Leaked video: Google Leadership's Dismayed Reaction to Trump Election — by Allum Bokhari: "The video is a full recording of Google’s first all-hands meeting following the 2016 election... It features co-founders Larry Page and Sergey Brin, VPs Kent Walker and Eileen Naughton, CFO Ruth Porat, and CEO Sundar Pichai... Co-founder Sergey Brin can be heard comparing Trump supporters to fascists and extremists. Brin argues that like other extremists, Trump voters were motivated by “boredom,” which he says in the past led to fascism and communism." [Breitbart; Axios]
INTERVIEW — Can Mark Zuckerberg Fix Facebook Before It Breaks Democracy? The most famous entrepreneur of his generation is facing a public reckoning with the power of Big Tech — by Evan Osnos: "I asked Zuckerberg about his aversion to opening up. “I’m not the most polished person, and I will say something wrong, and you see the cost of that,” he said. “I don’t want to inflict that pain, or do something that’s going to not reflect well on the people around me... In an alternate world where there weren’t the compounding experiences that I had, I probably would have gotten more comfortable being more personal, and out there, and I wouldn’t have felt pushback every time I did something. And maybe my persona, or at least how I felt comfortable acting publicly, would shift.”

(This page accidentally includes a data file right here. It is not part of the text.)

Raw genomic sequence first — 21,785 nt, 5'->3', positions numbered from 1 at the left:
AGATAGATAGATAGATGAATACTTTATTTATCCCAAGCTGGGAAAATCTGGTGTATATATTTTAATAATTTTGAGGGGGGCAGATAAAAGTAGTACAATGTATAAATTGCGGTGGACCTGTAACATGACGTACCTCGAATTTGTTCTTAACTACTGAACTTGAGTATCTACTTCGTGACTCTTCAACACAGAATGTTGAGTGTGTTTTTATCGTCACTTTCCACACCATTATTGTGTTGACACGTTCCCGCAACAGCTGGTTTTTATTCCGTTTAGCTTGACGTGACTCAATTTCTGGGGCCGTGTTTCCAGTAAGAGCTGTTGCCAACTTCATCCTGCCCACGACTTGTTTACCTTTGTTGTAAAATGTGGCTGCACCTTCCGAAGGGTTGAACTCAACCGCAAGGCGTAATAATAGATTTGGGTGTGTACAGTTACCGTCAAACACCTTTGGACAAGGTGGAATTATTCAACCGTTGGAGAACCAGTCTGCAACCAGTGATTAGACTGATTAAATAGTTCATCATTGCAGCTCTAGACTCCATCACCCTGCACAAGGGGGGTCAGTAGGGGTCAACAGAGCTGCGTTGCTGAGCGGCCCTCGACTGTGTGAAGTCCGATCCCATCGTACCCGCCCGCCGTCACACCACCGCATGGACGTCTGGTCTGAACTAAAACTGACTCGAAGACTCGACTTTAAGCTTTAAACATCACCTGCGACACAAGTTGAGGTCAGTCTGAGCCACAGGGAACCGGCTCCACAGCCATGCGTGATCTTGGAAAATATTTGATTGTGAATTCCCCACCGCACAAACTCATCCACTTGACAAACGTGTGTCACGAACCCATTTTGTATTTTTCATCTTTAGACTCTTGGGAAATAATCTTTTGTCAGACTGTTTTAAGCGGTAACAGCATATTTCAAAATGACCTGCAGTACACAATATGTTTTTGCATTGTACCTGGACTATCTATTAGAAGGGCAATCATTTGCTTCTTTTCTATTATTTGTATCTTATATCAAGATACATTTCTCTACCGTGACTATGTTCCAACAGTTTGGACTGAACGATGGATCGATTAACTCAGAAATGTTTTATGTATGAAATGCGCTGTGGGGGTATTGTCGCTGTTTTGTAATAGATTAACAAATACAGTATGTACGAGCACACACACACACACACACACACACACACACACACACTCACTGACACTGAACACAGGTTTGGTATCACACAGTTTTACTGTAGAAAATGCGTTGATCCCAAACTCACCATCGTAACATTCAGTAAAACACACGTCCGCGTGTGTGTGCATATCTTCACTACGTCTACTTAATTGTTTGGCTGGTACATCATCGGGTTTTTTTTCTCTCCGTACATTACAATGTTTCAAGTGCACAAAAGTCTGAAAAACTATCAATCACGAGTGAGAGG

"In one of our conversations, I asked Zuckerberg whether he finds it insulting when people speculate that he lacks emotions. “Insulting?” he asked, and then paused for several seconds to consider. “I don’t find it insulting. I don’t think it’s accurate. I mean, I definitely care a lot. There’s a difference between letting emotions drive impulsive decisions and caring.” [NewYorker] Mark Zuckerberg posts 3,200-word battle plan to fight election meddling [FastAndCompany]
Watch — Zuckerberg blowing a several-foot-long shofar on Rosh Hashanah."I got a little carried away on my Teruah," Zuckerburg wrote. [Video]
Netanyahu Shared Fake News About Soros. Now He and Facebook Have to Answer to the Court —by Nati Tucker: "Netanyahu and Facebook will have to explain why they allowed the spread of a false story on Netanyahu’s Facebook page that claimed – falsely and misleadingly – that billionaire George Soros was cooperating with the Iranian regime. The lawsuit was filed in Tel Aviv District Court by attorney Shachar Ben-Meir... Ben-Meir is demanding that the court issue a declaratory order stating that Netanyahu’s account did distribute false news, and that it therefore order Facebook to reduce exposure to the post significantly." [Haaretz]
12 women cite pattern of improper behavior by PM’s aide Keyes — by Raphael Ahren: "A total of 12 women have accused David Keyes, Prime Minister Benjamin Netanyahu’s spokesperson to the foreign media, of inappropriate behavior toward them and other women... Several sources, furthermore, have said that Keyes’s alleged improper behavior toward women, which took place before he was appointed Netanyahu’s spokesman in 2016, was so well-known that he was asked to stay away from certain offices that he used to frequent in New York." [ToI] Israeli lawmaker asks PM to suspend aide accused of assault [AP]